Communities are to get a greater say over the siting of onshore wind developments and receive higher levels of financial incentives, the Department of Energy and Climate Change (DECC) has announced.
Under new measures, planning guidance will be amended to put local concerns above the current precedence of sustainable development and national energy targets.
Benefits paid by developers to local communities which host wind turbines will also rise five fold meaning a 20MW wind farm would be worth £100,000 per year – or £400 0ff each household’s annual energy bill.
Best practice guidance from DECC to onshore wind developers will lay down the higher standards expected in relation to their engagement with communities, and a new register will monitor best-practice.
A new Community Energy Strategy, published this autumn, will set out how government can encourage community ownership and investment in wind projects. A Call for Evidence on this strategy has been published by DECC today.
Energy secretary Ed Davey said: “It is important that onshore wind is developed in a way that is truly sustainable – economically, environmentally and socially, and today’s announcement will ensure that communities see the windfall from hosting developments near to them, not just the wind farm.
“We remain committed to the deployment of appropriately sited onshore wind, as a key part of a diverse, low-carbon and secure energy mix and committed to an evidence-based approach to supporting low carbon power.
“This is an important sector that is driving economic growth, supporting thousands of new jobs and providing a significant share of our electricity and I’m determined that local communities should share in these benefits.”
Wind trade body RenewableUK said it was on board in increasing the level of consultation between developers and communities even if the fivefold increase in the package of financial incentives paid would make some planned wind farms no longer viable.
“Developing wind farms requires a significant amount of investment to be made upfront. Adding to this cost, by following the government’s advice that we should pay substantially more into community funds for future projects, will unfortunately make some planned wind energy developments uneconomic in England, so they will not go ahead and that is very disappointing,” said RenewableUK’s chief executive Maria McCaffery.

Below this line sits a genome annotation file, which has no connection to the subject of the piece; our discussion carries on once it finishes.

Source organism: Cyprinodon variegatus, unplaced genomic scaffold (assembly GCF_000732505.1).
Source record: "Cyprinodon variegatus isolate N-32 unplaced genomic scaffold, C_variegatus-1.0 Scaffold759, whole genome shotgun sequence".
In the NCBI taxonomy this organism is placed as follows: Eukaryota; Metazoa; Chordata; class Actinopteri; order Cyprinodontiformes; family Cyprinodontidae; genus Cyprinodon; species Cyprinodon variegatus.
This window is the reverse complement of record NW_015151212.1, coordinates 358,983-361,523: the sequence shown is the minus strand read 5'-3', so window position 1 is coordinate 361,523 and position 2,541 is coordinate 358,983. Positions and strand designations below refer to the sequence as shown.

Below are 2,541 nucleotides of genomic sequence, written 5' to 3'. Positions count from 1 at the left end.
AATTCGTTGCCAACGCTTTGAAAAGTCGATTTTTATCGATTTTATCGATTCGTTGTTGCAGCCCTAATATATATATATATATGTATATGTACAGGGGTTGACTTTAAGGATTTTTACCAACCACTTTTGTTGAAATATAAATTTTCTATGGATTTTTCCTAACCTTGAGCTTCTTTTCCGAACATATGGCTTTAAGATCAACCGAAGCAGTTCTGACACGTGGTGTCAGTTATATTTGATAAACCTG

“That said, we recognise the need to ensure good practice across the industry and will continue to work with government and local authorities to benefit communities right across the country which are hosting our clean energy future.”
Angela Knight, chief executive of Energy UK, added: “Wind farms are an important part of the energy mix and we support local communities having a say in where they are built. The proposal to cut bills in return for giving the go ahead to wind projects will need to be worked through and may also have a wider relevance .”
Phil McVan, managing director of small and medium-sized turbine installers Urban Wind, said the new measures could harm the growing demand for small-scale renewable energy schemes.
He added: “Every wind turbine project is in danger of being branded as a wind farm, when in reality, a huge number of projects across the UK involve one or two small turbines, which are nothing to do with the major energy companies and are installed to help farmers and other businesses, worried about their future rising energy costs in the biggest economic downturn ever seen.
“The schemes we are talking about are made up of one or two smaller turbines that are a third of the size of the 150m high large scale wind turbines and designed to be less visually intrusive.
“These projects, involving turbines a fraction of the size of those used in wind farms, are in severe danger of being hurt by these planning restrictions, without being able to offer any financial incentives to the local residents, many of whom have been conditioned into thinking any wind turbine project is bad and will be a blight on the landscape.”
“This announcement comes just seven months after Feed-In Tariff incentives for small wind projects were slashed by 25 per cent, causing serious destabilisation of an otherwise growing industry.
“Urban wind recently expanded its team to help deliver these small turbines but the incessant stop start nature of government policy surrounding wind turbines is extremely confusing and unhelpful.”
Climate Energy’s principal consultant for sustainable planning and policy, Jonathan Galton, said: “Having witnessed first-hand the commitment of both supporters and objectors to various community energy projects, we understand the clear need for the national energy strategy to be rooted firmly with local evidence.
“We therefore welcome the government’s call for evidence and would echo the Energy and Climate Change secretary in encouraging stakeholders to submit their views to government. Only by collating a wide range of stakeholder opinions can the UK hope to create a Community Energy Strategy that puts local communities at the heart of energy use.”